Inching along the outside of the ring, not running, Robinson continuously moved to his left (interestingly, towards Kavaliauskas's power hand) and Mean Machine made no adjustments throughout the fight. Kavaliauskas couldn't cut the ring off and looked befuddled for large portions of the bout. This was supposed to be Mean Machine's opportunity to make a big statement in the welterweight division, that he was a worthy future opponent for Terence Crawford. Instead, he spent much of the night flummoxed in the ring.

When they did exchange, or when Mean Machine got off first, he had a noticeable advantage in power. Mean Machine did connect with a few memorable lead right hands and a couple of left hooks, but he was essentially nullified throughout much of the fight. 

But Robinson essentially nullified himself as well, so infrequently letting his hands go. The sport is called "boxing" and not "make your opponent look like shit." To my eyes, Robinson just wasn't offensively oriented enough to win the fight. In too many rounds he didn't cross a minimum threshold for me in terms of activity. I can enjoy counterpunchers, movers and/or boxers, but he just wasn't doing enough offensively.

I scored the fight for Kavaliauskas 97-93. The official scores were 97-93 (for Robinson) and two scores of 95-95: thus a majority draw. Many whom I spoke with on press row also had Mean Machine winning, but others I talked to in the arena didn't see it the same way (it's worth remembering that Robinson was fighting at home in Philly). Carl Moretti from Top Rank believed that the draw was appropriate. Legendary Philly promoter Russell Peltz thought it was a draw or a slight Robinson victory (he wasn't scoring it round by round). Former junior welterweight champion Chris Algieri, who was calling the international broadcast of the fight, had Robinson winning by two rounds. 

In talking with Algieri after the fight, I referenced his bout with Ruslan Provodnikov, where he won by a split decision (114-112 twice and 109-117). Remember in that fight that Algieri was knocked down twice. So, essentially two judges had him winning eight rounds while the third judge only had him winning one round. In that particular fight, I don't think that any of the three turned in a bad card. But how can scores so disparate be valid?

Algieri referenced his fight with Provodnikov and Robinson's effort with Mean Machine with the same phrase: commanding the ring. He believed that he imposed his style on the fight with Provodnikov. Similarly, he thought that Robinson was the one who dictated the terms of the bout. Robinson had effectively neutralized Mean Machine's power shots and when evaluating each round, it was clear that Robinson was more content with how the action was unfolding. But doesn't a boxer have to move his hands enough to win rounds? This is where Algieri thought the comparison between fights wasn't 100% apt, because he believed that he was significantly more active than Robinson was. Nevertheless, he thought that Robinson had done enough, but he also understood that the fight could lead to legitimate differences of opinion.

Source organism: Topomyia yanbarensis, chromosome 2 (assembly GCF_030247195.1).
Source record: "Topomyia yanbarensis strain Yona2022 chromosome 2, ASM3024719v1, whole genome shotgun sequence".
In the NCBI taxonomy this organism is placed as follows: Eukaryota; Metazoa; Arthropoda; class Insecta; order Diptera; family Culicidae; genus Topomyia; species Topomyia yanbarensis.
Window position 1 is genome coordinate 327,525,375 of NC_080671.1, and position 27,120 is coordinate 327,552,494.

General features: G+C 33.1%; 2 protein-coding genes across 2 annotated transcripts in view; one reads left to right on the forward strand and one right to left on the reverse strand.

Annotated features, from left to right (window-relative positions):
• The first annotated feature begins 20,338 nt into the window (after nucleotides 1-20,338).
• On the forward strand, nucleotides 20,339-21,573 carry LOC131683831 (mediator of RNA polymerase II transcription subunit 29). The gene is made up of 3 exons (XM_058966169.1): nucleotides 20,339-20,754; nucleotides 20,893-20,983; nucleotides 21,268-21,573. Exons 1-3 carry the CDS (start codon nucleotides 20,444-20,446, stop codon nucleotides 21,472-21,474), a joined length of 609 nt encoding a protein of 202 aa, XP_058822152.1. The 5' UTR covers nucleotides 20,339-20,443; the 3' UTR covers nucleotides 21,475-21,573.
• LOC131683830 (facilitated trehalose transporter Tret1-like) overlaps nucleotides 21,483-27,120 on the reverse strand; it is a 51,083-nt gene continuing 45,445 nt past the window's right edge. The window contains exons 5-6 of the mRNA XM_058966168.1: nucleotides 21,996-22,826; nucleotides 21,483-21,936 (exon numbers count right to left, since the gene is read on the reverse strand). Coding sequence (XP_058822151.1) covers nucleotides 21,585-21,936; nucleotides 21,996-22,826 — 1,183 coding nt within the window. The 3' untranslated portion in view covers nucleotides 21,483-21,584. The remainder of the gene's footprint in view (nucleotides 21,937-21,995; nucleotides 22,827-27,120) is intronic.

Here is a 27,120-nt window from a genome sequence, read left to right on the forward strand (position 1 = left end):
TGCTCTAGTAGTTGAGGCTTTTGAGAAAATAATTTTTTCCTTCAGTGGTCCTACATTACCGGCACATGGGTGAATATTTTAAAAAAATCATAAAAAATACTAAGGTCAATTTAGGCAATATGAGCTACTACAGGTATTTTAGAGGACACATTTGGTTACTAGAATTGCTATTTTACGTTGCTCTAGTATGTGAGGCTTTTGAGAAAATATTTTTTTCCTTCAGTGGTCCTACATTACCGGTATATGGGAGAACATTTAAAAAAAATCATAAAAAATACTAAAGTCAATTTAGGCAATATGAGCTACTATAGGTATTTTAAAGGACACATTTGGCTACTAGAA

In talking with Robinson after the fight, he was pleased with his performance. He thought that he should have won. He believed that the game plan put together by trainer Derrick "Bozy" Ennis was perfect. One aspect worth noting was the decision to move to his left. That was Robinson's decision in the ring. He didn't think that Mean Machine had prepared for it and realized quickly that it was working. 

Ultimately, credit must be given to Robinson and Ennis for effectively utilizing a style that helped them against a heavily-favored opponent, but let's also acknowledge how the sport functions. Although, Robinson averted a loss, he also didn't create additional demand. Few opponents are going to want to get into the ring with him voluntarily; there's little upside. He doesn't have a significant fan base, he's not necessarily great television and his physical dimensions (tall southpaw) aren't particularly desirable for those trying to move their careers ahead. Instead, Robinson will have to wait on the generosity of the rankings organizations to get notable fights. But at his age (33), it's all about getting that opportunity for the belt, and if he needs to stink out a fight to get there, so be it. But I hope he understands that there is a reason why certain fighters are B-sides.